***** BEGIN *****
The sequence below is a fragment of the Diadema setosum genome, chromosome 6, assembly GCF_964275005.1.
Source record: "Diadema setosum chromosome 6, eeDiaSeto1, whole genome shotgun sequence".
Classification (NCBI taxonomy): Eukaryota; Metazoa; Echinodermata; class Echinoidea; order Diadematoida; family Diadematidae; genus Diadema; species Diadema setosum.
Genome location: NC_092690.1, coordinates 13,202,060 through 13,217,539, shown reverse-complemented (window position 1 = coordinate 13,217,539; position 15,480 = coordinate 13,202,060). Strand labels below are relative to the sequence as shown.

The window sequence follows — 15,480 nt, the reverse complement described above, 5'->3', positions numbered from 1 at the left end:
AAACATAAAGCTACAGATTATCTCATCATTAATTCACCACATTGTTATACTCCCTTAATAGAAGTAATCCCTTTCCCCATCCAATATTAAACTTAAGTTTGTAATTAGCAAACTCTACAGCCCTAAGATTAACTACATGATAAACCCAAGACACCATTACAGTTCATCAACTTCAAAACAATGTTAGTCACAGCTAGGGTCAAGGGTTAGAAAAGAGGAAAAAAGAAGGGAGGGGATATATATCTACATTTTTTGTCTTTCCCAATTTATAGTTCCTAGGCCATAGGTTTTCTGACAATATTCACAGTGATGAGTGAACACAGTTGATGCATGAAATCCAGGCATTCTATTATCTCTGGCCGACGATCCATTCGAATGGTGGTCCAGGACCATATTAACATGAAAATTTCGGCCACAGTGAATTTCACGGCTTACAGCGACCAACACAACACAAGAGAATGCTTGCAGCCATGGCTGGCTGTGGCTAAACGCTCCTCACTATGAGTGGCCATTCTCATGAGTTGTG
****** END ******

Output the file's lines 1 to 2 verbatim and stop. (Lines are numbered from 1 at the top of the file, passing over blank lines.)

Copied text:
The sequence below is a fragment of the Diadema setosum genome, chromosome 6, assembly GCF_964275005.1.
Source record: "Diadema setosum chromosome 6, eeDiaSeto1, whole genome shotgun sequence".